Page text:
- Agricultural/Pastoral - elevators, silos, sieves, shearing sheds, dips, scours;
- Mining - shafts, addits, poppet heads, crushers, puddling mills;
- Smelters - furnaces, boilers;
- Foundries - cupola, shot blasters, grinders;
- Manufacturing - presses, forges, rolls, welders; and
- Food Processing - pressure cookers, can lines.
Moveable engineering heritage may include tools and equipment that can be reasonably readily transported from site to site. Examples include:
- Blacksmiths shop - forge, bellows, anvil and all the tools (hammers, tongs, etc);
- Shearing shed - hand shears and machine combs (probably not the shearing machine and its engine); and
- Farm - tractors, ploughs, rakes, harvesters, elevators.
Engineering Heritage Issues
Sometimes engineering heritage can be:
- difficult to assess
Compared to heritage buildings it may be difficult to assess the significance of engineering items
- difficult to conserve
Issues include heavily polluted sites and items which may not lend themselves to adaptive re-use, for example a mining poppet head
- costly to conserve
For example the renovation work on extremely high brick chimneys such as at the Walk Water Works near Maitland
- costly to maintain
Division Engineering Heritage Groups
Division engineering heritage groups are intimately involved at the State and local level in promoting the conservation of engineering heritage and in representing Engineers Australia on heritage matters. They:
- identify items of engineering heritage, bring them to public notice and promote their recording on State and National registers
- assist in archiving engineering documents
- provide continuing education of the profession in engineering heritage e.g., conduct of engineering heritage conferences, seminars and workshops
- are involved in educating the profession and community in the importance of engineering heritage and in recording its history e.g., awarding historic engineering plaques
- conduct oral history programs
- participate in community events
- conduct heritage walks, talks, lectures and site visits
- produce and publish heritage publications
- provide input into the heritage policies and procedures of State Governments and its authorities
- are involved in State heritage issues
- provide advice and specialist knowledge on engineering heritage matters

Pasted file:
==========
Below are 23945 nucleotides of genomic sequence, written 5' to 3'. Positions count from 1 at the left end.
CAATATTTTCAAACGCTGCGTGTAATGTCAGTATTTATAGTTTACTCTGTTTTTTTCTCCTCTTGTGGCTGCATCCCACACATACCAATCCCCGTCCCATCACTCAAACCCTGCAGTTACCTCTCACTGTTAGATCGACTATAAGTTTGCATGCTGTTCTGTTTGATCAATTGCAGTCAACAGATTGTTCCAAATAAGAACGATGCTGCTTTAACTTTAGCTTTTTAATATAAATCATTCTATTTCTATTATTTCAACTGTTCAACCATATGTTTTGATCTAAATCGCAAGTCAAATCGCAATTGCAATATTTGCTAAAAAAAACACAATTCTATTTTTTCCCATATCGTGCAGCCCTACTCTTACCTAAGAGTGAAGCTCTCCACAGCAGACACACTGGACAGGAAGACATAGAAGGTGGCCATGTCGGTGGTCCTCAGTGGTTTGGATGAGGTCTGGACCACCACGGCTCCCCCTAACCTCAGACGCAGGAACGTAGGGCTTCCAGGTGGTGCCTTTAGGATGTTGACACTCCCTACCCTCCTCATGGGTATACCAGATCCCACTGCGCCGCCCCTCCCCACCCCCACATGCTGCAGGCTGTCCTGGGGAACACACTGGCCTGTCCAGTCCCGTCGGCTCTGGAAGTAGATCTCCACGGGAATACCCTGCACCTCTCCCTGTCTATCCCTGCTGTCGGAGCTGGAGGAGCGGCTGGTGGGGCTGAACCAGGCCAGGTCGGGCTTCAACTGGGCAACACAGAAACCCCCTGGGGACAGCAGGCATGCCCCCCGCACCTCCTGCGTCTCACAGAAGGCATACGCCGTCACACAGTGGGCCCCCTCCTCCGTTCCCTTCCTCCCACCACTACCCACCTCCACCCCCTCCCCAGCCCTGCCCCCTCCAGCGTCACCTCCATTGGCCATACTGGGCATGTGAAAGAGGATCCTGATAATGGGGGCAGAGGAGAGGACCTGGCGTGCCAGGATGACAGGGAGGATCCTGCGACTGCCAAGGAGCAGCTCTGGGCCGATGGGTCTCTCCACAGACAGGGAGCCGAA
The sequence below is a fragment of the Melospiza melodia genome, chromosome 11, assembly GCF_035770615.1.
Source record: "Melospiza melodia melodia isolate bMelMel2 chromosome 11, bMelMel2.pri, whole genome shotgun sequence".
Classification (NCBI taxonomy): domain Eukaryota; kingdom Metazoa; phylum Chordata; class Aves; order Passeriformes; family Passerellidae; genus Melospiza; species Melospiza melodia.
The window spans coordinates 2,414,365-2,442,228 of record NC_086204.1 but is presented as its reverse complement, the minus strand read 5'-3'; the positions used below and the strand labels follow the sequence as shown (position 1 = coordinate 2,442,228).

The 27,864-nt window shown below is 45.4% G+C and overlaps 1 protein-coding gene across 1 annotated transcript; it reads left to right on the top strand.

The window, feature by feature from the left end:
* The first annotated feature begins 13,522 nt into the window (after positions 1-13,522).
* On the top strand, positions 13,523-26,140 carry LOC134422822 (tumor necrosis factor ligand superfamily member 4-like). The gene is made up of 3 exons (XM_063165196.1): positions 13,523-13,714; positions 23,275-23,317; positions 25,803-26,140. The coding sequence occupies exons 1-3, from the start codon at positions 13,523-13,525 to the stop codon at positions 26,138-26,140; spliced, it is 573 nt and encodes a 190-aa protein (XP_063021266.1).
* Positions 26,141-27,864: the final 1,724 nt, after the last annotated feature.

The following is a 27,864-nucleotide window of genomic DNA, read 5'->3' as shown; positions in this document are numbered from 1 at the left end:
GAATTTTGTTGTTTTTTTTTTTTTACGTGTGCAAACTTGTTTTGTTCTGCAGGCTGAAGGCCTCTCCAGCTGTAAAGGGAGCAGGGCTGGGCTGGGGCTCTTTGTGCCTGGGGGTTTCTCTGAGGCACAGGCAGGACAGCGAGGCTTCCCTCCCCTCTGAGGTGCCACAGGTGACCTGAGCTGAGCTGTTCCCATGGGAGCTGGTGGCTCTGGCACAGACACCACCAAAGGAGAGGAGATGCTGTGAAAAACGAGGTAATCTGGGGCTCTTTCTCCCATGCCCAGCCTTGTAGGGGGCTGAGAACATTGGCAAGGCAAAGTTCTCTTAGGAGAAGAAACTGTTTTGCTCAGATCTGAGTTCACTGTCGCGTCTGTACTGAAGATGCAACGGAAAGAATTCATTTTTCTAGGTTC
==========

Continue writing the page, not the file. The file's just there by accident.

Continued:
- interface with the community and heritage organisations to ensure the role of the engineering profession is adequately represented
- represent Engineers Australia on government and other heritage committees.
The care and protection of our engineering heritage is an enormous task. Engineering heritage has been much neglected in the past, and the tasks of researching, listing, and conserving are beyond the means of the hundred or so volunteers currently involved. If you are interested in technical history and could spare some time, then please contact one of the Divisional representatives, or our Administrator. Non-members of Engineers Australia are very welcome.
Engineering Heritage Email Forum
Join discussions and make enquiries on the Engineering Heritage Australia e-mail group.
This Yahoo E-mail Group passes on all manner and nature of news and enquires relating to Engineering Heritage, as well as other diverse heritage subjects. The e-mail group is accessed from all over Australia and many heritage consultants and advisers use it as a resource to find that difficult information. Its a good point of contact if you're in the business of heritage.
For further details about Engineering Heritage Australia, please contact the executive officer:
Dr David McCarthy
P: (02) 6270 6530
F (02) 6273 2358
11 National Circuit
Barton ACT 2600
|Engineering Heritage Australia's Board and The Newcomen Society's Council have agreed to recognise their association and close kindred interests by mutual affiliation. It is envisaged that this will further facilitate the awareness of the activities of each group and of a sharing of knowledge and expertise between the two organisations.|